8. Tell us about your next book & when is it being published?

I’m finishing up the next Cherry Tucker mystery, STILL LIFE IN BRUNSWICK STEW, which should be available in the spring. I also have a romantic suspense about a half-gypsy fortune teller that I’m hoping to have published soon. It’s a lot different than the Cherry Tucker mystery series and was a lot of fun to write.


Links to Larissa Reinhart’s website, blog, books, etc.

When I’m not writing about southern fried chicken, I write about Asian fried chicken at my blog about life as an ex-expat at theexpatreturneth.blogspot.com.

My writing friends and I also chat weekly about books on the Little Read Hens Facebook page. You can find me chatting on Facebook; Twitter; and Goodreads. I also loves pinning on Pinterest. My character, Cherry Tucker has her own Pinterest site now, too, for her love of DIY clothing, art, and Southern food. You can also find more information on my website at larissareinhart.com.

PORTRAIT OF A DEAD GUY is available on Amazon, Barnes and Noble, and Kobo.


BE SURE TO COME BACK to read more about Larissa and her release, PORTRAIT OF A DEAD GUY, on Wednesday’s Karen’s Killer Book Bench!


**SPECIAL ANNOUNCEMENT:  Larissa will give away a paperback or e-copy ARC of PORTRAIT OF A DEAD GUY to one lucky reader who comments on today’s Interview and/or Wednesday’s Karen’s Killer Book Bench blog!  Winner will be randomly selected and announced Friday evening!  Thanks, Larissa, for sharing your story with us!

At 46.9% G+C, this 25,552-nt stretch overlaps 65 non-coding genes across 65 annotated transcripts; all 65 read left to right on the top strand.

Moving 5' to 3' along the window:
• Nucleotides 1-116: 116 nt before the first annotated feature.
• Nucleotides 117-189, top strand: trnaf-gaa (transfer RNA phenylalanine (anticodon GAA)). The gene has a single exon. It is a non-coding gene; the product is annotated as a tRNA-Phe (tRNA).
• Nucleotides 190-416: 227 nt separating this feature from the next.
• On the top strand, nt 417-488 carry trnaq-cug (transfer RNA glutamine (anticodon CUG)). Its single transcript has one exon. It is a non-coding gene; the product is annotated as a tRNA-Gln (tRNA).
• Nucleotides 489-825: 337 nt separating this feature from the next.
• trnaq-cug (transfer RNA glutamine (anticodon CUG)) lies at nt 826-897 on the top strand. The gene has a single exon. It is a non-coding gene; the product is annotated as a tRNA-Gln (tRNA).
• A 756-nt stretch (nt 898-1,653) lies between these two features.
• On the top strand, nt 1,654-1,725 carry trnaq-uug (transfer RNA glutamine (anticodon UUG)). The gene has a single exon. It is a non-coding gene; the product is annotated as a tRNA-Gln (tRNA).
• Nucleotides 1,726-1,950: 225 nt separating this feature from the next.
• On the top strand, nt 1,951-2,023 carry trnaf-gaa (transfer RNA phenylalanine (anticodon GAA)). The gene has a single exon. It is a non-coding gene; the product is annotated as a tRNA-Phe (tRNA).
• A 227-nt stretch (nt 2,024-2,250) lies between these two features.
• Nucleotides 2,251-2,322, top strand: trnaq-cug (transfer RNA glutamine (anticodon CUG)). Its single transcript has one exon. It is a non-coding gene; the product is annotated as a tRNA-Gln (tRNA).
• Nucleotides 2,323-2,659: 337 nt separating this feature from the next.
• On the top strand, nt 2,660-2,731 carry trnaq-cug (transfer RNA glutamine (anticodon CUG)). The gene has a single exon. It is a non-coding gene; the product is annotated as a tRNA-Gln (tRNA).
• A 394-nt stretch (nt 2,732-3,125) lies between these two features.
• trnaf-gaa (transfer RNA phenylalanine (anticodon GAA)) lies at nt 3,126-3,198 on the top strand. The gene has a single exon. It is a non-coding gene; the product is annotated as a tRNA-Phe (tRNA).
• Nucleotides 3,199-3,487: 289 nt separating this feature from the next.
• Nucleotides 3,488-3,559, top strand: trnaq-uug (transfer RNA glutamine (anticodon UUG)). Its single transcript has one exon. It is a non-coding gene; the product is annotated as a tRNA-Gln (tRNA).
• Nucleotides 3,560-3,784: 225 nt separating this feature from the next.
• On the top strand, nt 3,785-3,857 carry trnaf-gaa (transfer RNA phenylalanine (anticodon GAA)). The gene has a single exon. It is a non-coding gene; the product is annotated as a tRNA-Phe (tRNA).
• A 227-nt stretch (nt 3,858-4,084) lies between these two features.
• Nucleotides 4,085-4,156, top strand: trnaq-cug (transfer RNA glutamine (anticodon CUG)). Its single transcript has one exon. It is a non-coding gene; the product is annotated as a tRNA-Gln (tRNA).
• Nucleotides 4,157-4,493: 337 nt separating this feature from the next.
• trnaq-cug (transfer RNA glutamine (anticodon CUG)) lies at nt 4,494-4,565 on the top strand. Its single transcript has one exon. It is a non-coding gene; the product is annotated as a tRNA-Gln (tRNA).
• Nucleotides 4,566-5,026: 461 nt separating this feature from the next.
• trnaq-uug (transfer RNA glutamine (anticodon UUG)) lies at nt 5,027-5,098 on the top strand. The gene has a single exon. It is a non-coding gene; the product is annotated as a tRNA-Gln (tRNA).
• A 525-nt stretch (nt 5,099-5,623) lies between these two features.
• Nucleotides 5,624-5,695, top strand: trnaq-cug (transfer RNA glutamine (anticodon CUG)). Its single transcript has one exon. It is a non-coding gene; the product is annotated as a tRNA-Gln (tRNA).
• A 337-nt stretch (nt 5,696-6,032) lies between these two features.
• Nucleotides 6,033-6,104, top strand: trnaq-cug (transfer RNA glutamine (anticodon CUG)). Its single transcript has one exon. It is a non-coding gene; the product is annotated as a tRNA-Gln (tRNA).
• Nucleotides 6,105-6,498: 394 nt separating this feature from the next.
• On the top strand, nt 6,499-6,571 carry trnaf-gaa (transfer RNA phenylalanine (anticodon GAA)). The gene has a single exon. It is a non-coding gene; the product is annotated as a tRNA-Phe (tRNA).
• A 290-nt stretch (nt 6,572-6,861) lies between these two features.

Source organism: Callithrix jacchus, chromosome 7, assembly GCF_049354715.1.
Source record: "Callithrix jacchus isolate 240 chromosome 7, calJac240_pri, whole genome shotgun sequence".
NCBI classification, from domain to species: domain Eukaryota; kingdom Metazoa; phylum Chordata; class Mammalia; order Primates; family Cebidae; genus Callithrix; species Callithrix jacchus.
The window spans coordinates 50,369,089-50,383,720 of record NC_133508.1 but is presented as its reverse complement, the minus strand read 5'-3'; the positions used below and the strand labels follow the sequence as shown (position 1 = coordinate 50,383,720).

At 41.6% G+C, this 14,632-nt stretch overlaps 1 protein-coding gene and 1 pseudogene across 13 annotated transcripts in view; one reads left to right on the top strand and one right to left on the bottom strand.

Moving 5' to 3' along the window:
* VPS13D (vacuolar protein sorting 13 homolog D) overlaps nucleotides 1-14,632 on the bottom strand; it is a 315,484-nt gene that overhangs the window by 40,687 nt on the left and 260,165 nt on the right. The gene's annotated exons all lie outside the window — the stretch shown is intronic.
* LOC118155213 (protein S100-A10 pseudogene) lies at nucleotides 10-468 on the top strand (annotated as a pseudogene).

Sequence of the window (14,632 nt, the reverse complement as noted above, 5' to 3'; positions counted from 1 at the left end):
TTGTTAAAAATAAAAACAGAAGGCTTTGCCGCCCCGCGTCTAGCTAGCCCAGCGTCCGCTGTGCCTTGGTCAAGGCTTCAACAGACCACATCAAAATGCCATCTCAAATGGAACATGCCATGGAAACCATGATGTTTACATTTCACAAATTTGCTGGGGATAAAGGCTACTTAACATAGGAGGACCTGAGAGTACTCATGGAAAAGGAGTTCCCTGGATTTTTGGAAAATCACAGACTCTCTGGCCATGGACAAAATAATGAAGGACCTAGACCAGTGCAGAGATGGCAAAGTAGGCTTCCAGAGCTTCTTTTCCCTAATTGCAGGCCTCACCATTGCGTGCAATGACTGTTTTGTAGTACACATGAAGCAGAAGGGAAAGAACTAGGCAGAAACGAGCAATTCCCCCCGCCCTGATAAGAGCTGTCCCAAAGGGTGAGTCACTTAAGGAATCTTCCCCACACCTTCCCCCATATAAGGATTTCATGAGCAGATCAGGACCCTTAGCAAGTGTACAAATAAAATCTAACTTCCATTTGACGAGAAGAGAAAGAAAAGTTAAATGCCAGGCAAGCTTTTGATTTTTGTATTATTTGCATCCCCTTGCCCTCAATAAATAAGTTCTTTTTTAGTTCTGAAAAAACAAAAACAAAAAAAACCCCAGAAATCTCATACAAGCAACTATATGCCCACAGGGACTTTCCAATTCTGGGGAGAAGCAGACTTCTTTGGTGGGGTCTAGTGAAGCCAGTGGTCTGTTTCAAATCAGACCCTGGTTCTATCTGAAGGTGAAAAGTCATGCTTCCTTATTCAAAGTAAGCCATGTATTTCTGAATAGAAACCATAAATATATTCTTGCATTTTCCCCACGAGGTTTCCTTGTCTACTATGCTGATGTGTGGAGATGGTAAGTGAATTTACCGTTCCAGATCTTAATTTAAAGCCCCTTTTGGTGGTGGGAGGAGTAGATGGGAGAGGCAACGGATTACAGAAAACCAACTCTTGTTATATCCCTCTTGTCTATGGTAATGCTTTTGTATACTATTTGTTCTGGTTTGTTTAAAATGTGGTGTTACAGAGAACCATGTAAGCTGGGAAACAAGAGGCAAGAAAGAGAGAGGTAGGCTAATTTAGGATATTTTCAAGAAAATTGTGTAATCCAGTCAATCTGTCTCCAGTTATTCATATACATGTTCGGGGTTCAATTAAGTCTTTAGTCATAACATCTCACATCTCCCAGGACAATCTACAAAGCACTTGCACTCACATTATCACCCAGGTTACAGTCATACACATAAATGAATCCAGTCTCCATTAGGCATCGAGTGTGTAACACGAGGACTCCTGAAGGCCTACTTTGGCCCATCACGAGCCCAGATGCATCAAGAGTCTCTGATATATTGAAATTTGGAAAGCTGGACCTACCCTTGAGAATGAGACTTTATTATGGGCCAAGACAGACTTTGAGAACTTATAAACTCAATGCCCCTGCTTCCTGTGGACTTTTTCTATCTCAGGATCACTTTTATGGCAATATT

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15 Responses to **Author Peek** Interview with Larissa Reinhart

  1. Hi Karen! Thanks so much for having me on Killer Book Bench! I’m looking forward to a fun week!

  2. Pamela says:

    I really enjoyed this interview, Karen. Good job. Larissa, I feel like I know you – not only because of the good interview, but also because the way you write, and the kind of character-driven stories you write, seem so similar to me. I like that you can’t define yourself in one ‘genre.’ As you say, it all depends on the characters, and the stories they tell us. To me, those are also the most fun books to read. Good luck with your new book. Nice meeting you.

  3. Great interview, Karen and Larissa! Larissa, I share your genre-smash-up issue. 🙂 You have a poijnt about the sitting thing. I try to make myself get up once in a while, but tend to get lost in my alternate reality and forget.

    I loved Portrait of a Dead Guy, and can’t wait to read Cherry’s next adventure!

    • Karen Docter says:

      Thanks for stopping by, Susan! Like you and Larissa, I’m writing two genres. Although more than that would make me positively crazy. Now, what I’m waiting for from Larissa is the solution to the writer’s butt thing! 🙂

  4. Loved Portrait of a Dead Guy. And I, too, have suffered the heartache of writer’s butt! 🙂 Great interview, Karen. Congrats on the book, Larissa! It rocked my world.

  5. Thanks Pamela! Maybe we should have coffee sometime;) I generally read stories, particularly series, for the characters regardless of genre. That’s just me, though. Thanks for stopping in!

  6. Thanks for stopping in, Susan and Terri! Glad I’m not the only one with writer’s butt. Terrible affliction, but it’s a cross we have to bare. I mean bear. 😉

  7. Ann Everett says:

    Great interview! Since I also write the same type of stories Larissa does, I hopped on over to Amazon and read an excerpt from the book. It looks very interesting.
    Thanks for sharing!

  8. Thanks for checking it out, Ann! And thanks for stopping by.

  9. Terrific interview ladies!

    Larissa I just bought your book over the weekend and can’t wait to read it. Sounds like so much fun and I know I’m already going to love your heroine Cherry!

    Good luck and many sales to you!!!!